Once you have a house on the beach, what do you do there? You play. And where were the toys once made? In factories built along the old new coastline.
How to have a happy childhood was one of the earliest lessons promulgated in and by and for the Special Zone. Pengzai Tours Shenzhen remains my favorite effort to promote consumption and play. Shenzhen is nicknamed “City of the Roc” (Pengcheng) and thus, “Pengzai” literally means “youth of Shenzhen.” In this series of cartoons, Pengzai guides his parents through Shenzhen, helping them learn what makes the city fun.
The Pengzai cartoons are remarkable not only for their “youth will lead them” narrative structure, but also because they so obviously stress the importance of high-quality parent-child interaction through consumption. What’s more, they are one of the first examples where we see former means of production being redeployed for play. In an area where most families used boats for oyster farming, fishing, and basic transportation, boating for pleasure was a particularly striking image. These cartoons were published next to reports on manufacturing in the city, including manufacturing in toy factories, which were once common throughout the inner districts. Cabbage patch dolls, for example, were once manufactured in Shekou.
Indeed, in Shenzhen, the commodification of childhood has been an important component of the city’s production of a globally recognizable middle class. If we look at the transformation of the cultural geography of Overseas Chinese Town (OCT), we not only see the deskilling of manufacturing that accompanied the Township and Village industries that were the basis of this boom, but also how quickly the formal economy represented itself (and became) postindustrial.
In 1985, the OCT was designated in 1985 for light industry, but in its 1990 plan, the corporate holding was already building Shenzhen’s second generation of theme parks for the families that had already learned how to play. In June 1994, when OCT opened Window of the World, manufacturing was still the dominant sector in the city’s economy. In 2005, the year Shenzhen promulgated its creative industries policy, the OCT was the site of the first biennale of urbanism and architecture. A key feature of this biennial was creative occupation of factories in order to explore and model what a post-manufacturing economy might be.
Then, in Jun 2014, OCT opened first My Rules, a theme park for children to play at jobs that have been outsourced from the formal economy. My Rules parks were available in malls in eight Chinese cities, while most corporate collaborators are Shenzhen firms or state owned enterprises. Images from a Dongguan My Rules suggest how even the city’s infamous 1990s nightlife scene might be repackaged for a happy childhood.
Although a happy and productive and relevant childhood remains one of the most sought after states of being in Shenzhen, nevertheless, it is important to keep in mind how the intensification of childhood consumption has not actually ameliorated problems of teenage work in the city.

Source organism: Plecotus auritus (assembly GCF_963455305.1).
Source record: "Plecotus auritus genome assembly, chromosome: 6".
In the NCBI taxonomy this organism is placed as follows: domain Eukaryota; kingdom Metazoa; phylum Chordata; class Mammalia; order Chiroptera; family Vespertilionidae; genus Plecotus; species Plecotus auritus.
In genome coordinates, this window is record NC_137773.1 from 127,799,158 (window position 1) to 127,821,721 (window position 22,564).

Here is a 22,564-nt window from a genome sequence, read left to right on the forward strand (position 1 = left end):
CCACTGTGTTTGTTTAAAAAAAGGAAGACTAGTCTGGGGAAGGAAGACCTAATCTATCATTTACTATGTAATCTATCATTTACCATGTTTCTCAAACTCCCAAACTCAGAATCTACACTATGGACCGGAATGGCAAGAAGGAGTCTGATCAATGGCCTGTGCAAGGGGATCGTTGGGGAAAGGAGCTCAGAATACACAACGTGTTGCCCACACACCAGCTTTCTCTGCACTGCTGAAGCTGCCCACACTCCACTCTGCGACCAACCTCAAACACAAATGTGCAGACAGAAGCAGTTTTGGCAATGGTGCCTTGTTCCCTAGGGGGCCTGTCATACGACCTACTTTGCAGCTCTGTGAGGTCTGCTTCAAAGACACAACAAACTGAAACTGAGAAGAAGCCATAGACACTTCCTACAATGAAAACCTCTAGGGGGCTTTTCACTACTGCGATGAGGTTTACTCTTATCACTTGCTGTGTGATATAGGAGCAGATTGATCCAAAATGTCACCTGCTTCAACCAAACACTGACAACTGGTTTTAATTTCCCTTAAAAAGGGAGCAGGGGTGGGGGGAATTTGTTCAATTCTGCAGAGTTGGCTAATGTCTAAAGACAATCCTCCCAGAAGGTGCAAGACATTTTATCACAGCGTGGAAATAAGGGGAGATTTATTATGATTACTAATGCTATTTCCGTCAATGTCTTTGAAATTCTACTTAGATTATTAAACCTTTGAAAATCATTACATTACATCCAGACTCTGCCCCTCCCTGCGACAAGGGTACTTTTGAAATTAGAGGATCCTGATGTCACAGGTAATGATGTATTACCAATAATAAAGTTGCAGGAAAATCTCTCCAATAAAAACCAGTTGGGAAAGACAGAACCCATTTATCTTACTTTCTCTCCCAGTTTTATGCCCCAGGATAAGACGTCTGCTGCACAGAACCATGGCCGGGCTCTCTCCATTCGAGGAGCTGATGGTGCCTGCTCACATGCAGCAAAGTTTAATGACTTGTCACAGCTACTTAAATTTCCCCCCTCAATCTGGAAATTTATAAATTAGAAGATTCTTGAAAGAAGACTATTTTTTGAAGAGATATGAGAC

On the one hand, for families with Shenzhen hukou there is resigned acceptance that the horrors of preparing to sit the gaokao are inevitable in China, which still tightly controls educational resources, including number of schools and the content they teach. Recently, for example, there has been increasing pressure to control access to international schools for Chinese passport holders. Most students who sit the gaokao in Shenzhen, including non-Shenzhen hukou holders realize that they will probably end up attending university in the city because of the competition for out-of-city applicants to get into top schools in Beijing, Shanghai, and Guangzhou excludes everyone but the top test-takers.
On the other hand, for families without Shenzhen hukou the way forward is murkier and more fraught because where a student sits the zhongkao (high school entrance exam) has more long-term influence on a life. Out-of-city hukou holders can study in Shenzhen through ninth grade, when they sit for the zhongkao. If they don’t get into one of Shenzhen’s public high schools, then they either must go home and find a high school to attend or start working. The most common choice for working families who want their children to attend high school is to send children to begin middle school in their legal residence when there are still guaranteed places at pubic schools.
Meanwhile, we still live with the distressing awareness that teenagers leave school to work in factories, restaurants, and construction sites. Over a decade ago, when inner factories were still open and construction sites more extensive, teenage workers were more visible in downtown Shenzhen. As low-end manufacturing and construction have moved into the outer districts, so too have the teenage workers. In other words, visceral awareness that there really are worse alternatives to sitting the gaokao helps to keep people complacent about the system. What’s more, during the gaokao season, the city regularly performs concern for test-takers at great and well-publicized scale. This year, for example, during the two days that the gaokao was held (June 7-8), Shenzhen Metro has set up special (“green light”) lanes for test-takers as well as supply stations, where it is possible to obtain #2 pencils, erasers, water, and energy snacks.
Online impressions from the gaokao chez Shenzhen: students returning home at night, pizza supplied for students who were working through dinner, the participation of the police force in setting up test sites, and a parent and test-taker taking a selfie at the door of the exam site.